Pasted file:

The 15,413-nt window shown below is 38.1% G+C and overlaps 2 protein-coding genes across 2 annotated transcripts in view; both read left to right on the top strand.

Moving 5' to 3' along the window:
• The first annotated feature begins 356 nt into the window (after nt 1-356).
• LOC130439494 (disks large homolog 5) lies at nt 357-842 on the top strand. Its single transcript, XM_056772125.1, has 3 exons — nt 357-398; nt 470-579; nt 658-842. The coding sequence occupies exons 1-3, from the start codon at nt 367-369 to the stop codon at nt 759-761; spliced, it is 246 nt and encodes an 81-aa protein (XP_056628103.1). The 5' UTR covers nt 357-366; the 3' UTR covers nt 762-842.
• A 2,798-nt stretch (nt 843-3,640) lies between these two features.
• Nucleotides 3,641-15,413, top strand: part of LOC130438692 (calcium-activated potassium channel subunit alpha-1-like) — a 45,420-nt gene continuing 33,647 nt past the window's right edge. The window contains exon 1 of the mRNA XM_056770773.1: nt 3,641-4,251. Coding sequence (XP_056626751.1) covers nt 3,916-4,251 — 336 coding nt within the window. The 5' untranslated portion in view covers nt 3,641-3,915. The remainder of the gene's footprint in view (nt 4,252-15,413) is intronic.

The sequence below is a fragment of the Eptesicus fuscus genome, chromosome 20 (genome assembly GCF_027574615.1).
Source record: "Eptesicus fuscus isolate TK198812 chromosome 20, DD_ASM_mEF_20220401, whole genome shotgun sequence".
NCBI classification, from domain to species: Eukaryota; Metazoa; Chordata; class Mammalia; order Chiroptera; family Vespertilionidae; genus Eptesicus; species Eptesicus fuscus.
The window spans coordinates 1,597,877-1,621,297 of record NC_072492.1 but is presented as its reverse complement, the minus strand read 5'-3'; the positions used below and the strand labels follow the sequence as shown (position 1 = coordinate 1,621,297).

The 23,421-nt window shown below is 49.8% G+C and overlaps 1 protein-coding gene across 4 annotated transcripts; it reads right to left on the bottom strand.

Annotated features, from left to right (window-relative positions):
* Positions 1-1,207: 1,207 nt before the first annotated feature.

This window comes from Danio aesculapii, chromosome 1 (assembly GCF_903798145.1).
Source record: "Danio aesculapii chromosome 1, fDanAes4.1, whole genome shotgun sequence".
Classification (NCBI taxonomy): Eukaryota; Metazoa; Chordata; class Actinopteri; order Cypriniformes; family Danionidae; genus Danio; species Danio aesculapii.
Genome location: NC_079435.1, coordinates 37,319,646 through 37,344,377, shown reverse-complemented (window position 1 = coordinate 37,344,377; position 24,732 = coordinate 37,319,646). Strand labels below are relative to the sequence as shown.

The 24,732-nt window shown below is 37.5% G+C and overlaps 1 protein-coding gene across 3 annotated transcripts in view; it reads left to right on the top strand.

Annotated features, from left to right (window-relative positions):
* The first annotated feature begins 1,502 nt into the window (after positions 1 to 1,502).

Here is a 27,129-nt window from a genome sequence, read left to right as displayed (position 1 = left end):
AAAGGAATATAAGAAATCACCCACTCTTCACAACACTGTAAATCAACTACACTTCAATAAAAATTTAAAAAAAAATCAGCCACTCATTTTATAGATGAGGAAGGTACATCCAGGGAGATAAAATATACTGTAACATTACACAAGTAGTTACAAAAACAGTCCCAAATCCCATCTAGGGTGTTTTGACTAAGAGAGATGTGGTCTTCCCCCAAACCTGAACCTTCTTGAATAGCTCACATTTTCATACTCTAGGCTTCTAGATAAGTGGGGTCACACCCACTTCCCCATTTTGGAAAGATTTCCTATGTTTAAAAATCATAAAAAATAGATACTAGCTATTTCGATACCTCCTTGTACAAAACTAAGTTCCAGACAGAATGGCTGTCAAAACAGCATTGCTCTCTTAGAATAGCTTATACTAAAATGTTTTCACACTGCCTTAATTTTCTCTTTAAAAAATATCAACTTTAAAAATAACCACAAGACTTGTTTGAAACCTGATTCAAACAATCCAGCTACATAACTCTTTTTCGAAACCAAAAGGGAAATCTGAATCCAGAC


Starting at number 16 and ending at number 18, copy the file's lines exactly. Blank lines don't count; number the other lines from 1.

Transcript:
Classification (NCBI taxonomy): Eukaryota; Metazoa; Chordata; class Actinopteri; order Cypriniformes; family Danionidae; genus Danio; species Danio aesculapii.
Genome location: NC_079435.1, coordinates 37,319,646 through 37,344,377, shown reverse-complemented (window position 1 = coordinate 37,344,377; position 24,732 = coordinate 37,319,646). Strand labels below are relative to the sequence as shown.

The 24,732-nt window shown below is 37.5% G+C and overlaps 1 protein-coding gene across 3 annotated transcripts in view; it reads left to right on the top strand.